Porcello's next stage of development is expected to come at Double-A Erie, where one of baseball's best starting pitching prospects would be a potential call away from Detroit. Still, Dombrowski is leaving open the possibility that Porcello, who just turned 20 years old this winter, could get the call now.
In terms of ability, he might already be there.
"A lot of people in our Minor League system that know Porcello feel that if he goes out there and he gets the ball every five days in Spring Training, which he will, that he will end up being one of our five best pitchers and in our rotation come the end of spring," Dombrowski said Thursday night on the TigerTalk radio program on flagship station WXYT-FM 97.1.
"I'm not ready to make that proclamation, but it tells you how highly regarded he is."
He has carried that type of potential since he fell to the Tigers in the first round of the 2007 First-Year Player Draft. Detroit negotiated with agent Scott Boras to sign Porcello to a Major League contract for four years and $7,285,000.
Since then, the Tigers have taken a deliberate approach with Porcello's gifted right arm, placing him at high Class A Lakeland for the entire season with a 75-pitch count for his starts and an emphasis on curveballs to complement his fastball. Still, at age 19, he led the Florida State League with a 2.66 ERA.
"He not only has good stuff," Dombrowski said, "he's mature beyond his years. He's a very intelligent individual, hard working. He's a guy on the mound at a young age that knows how to think through situations and just does not throw harder, which is something that's very difficult to teach. He's a quality talent, and I'll be interested to see how he progresses this spring myself."
He'll be far from the only one.
Porcello was in camp with the big leaguers last year, mainly because of his Major League contract. At that point, he hadn't yet pitched in a professional game. The biggest gain for him was the chance to watch big league pitchers on an everyday basis, observe their approach and ask questions.
This spring offers him the chance to take what he learned last year and put it up against Major League hitters, albeit in a setting where they're working on certain parts of their game. Whether it offers him a chance to win a job depends on the outlook.
Dombrowski put him in the same category as Ryan Perry, last year's first-round Draft pick who will have a chance to make the bullpen out of Spring Training.
Perry's candidacy was already known, having been referenced earlier this offseason as the Tigers began their search for relievers on the free-agent market. Porcello wasn't in the conversation.
"Time will tell," Dombrowski said Thursday. "We're not afraid to make that jump. I think a lot depends on not only how they pitch, but how other people on our staff throw. It'll be interesting to watch the progress with those two guys."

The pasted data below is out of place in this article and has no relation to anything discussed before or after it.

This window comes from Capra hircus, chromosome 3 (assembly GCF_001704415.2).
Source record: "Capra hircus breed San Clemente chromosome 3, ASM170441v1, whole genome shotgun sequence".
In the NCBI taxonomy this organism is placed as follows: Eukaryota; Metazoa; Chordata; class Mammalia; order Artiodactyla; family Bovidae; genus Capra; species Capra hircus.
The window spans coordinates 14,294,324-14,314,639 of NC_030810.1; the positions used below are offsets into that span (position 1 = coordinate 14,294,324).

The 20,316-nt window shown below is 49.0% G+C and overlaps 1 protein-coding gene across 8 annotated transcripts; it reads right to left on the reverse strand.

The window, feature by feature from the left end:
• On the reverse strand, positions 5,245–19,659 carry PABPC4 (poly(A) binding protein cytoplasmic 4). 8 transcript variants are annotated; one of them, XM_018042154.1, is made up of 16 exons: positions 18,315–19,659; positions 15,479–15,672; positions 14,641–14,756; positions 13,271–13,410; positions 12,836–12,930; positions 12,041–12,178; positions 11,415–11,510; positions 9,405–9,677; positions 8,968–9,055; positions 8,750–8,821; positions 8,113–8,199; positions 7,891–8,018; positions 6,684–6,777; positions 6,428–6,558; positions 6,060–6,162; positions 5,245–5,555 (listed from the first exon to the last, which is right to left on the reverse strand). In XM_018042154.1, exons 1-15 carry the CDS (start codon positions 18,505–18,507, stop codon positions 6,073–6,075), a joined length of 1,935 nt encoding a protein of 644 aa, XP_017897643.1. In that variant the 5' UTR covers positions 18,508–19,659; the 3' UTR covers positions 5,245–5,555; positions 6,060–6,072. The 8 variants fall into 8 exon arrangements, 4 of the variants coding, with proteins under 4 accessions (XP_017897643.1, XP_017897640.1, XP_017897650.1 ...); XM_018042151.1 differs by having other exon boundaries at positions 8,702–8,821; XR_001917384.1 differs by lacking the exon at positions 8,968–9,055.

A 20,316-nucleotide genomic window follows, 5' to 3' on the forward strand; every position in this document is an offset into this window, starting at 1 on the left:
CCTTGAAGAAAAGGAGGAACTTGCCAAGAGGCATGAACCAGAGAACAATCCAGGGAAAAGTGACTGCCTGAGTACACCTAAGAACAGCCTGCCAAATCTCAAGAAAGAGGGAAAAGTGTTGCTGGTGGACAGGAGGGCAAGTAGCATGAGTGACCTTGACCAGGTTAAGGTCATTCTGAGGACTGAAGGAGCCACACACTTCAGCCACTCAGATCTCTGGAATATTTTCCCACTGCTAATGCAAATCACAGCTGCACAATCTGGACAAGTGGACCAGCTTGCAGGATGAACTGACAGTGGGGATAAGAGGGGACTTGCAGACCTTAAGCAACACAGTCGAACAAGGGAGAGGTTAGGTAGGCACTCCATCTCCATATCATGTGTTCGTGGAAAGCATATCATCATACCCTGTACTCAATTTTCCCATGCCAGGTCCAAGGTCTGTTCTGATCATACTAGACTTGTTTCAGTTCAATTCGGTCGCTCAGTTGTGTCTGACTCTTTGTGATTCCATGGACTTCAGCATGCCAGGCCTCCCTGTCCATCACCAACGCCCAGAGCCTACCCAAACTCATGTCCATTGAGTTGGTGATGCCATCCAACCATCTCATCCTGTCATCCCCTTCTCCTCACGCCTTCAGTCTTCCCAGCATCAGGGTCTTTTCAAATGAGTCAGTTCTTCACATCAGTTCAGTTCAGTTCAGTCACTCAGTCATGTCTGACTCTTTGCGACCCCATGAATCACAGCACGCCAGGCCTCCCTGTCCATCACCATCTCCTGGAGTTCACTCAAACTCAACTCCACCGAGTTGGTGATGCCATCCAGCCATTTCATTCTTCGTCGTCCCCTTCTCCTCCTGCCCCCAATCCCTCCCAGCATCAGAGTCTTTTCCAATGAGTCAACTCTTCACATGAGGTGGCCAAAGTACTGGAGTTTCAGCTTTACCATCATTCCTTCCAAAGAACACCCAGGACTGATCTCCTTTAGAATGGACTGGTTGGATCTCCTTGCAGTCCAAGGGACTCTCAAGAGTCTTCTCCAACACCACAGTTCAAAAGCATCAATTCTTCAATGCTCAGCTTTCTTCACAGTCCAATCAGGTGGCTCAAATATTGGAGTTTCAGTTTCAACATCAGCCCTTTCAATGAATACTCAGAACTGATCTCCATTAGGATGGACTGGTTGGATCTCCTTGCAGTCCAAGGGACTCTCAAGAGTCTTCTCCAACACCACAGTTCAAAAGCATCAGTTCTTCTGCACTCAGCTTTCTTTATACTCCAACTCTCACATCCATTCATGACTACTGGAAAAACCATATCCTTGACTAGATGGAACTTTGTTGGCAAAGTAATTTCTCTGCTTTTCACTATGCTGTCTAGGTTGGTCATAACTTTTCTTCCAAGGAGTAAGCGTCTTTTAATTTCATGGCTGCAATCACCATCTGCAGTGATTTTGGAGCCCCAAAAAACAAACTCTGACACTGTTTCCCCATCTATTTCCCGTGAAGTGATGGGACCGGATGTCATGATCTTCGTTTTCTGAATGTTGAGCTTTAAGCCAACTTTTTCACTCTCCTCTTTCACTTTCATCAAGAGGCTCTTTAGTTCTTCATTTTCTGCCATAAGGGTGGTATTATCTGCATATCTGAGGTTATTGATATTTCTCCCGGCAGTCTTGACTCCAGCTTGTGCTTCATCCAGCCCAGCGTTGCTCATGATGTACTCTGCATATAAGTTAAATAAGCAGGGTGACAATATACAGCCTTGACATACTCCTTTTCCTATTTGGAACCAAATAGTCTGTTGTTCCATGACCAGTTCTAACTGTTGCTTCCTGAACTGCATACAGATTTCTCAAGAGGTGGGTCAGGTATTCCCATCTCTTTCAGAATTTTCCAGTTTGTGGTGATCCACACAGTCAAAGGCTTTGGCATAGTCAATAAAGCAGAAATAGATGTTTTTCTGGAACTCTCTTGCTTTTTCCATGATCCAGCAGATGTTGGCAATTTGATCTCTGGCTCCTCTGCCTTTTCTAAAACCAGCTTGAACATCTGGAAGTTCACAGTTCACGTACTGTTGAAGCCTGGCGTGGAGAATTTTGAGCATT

Dombrowski explained Friday that he wasn't trying to put any level of probability on it.
"I don't know that I can draw any summation," Dombrowski said. "He's out of A-ball. It's not really most likely, but that's why you go to Spring Training and you see what happens. It's not likely. It's not highly unlikely."
The one condition that is put on Porcello is the role. If the rookie makes the team, Dombrowski said, it would be as a starting pitcher. He will not be auditioned as a reliever.
The Tigers' rotation has four of five spots filled, with Zach Miner, Nate Robertson and Dontrelle Willis in the running for the opening.
Manager Jim Leyland said during the Tigers Caravan last month that he has the go-ahead to take a guy from the Minors if he feels he's ready, but he didn't mention any specific names in that group.
"If we run into another [Justin] Verlander or [Joel] Zumaya," Leyland said last month, "he'll be on the team."
Making that judgment, Leyland cautioned, isn't simply about ability, but also on how they're projected to handle Major League pressure. That was part of what separated Verlander and Zumaya a few years ago from similar situations in the past.
Though Verlander, too, had just one full season in the Minors, he was drafted out of college -- unlike Porcello, who was selected straight out of high school. Zumaya went from high school to pro ball, but he had three full Minor League seasons and part of another before reaching the big leagues.
A better parallel might be Jeremy Bonderman, whom the Tigers put into their rotation in 2003 at age 20. Like Porcello, Bonderman had just one season of Minor League ball, all at the high Class A level.
The difference between the two has more to do with the Tigers than with the players. Bonderman made a Major League rotation on a Detroit team that was in full rebuilding mode, having lost 106 games in 2002 and on its way to 119 losses in 2003. Mike Maroth was the Opening Day starter and Detroit's most experienced starter with about a half season of Major League experience on his resume.
Bonderman finished with 19 losses that season. The Tigers pulled him from the rotation down the stretch to keep him from the infamy of a 20-loss season, something Maroth ended up taking. Bonderman pleaded to stay in the rotation, but it was not a matter for debate.
This year's club obviously has higher expectations, but also higher competition on its staff. Armando Galarraga is the least experienced of the rotation members with 29 Major League starts. Miner has the least experience of the fifth-starter candidates with 30.
Porcello has no Major League starts, but he has talent to get there. And whatever his chances are, he'll have a shot this spring.
Jason Beck is a reporter for MLB.com. This story was not subject to the approval of Major League Baseball or its clubs.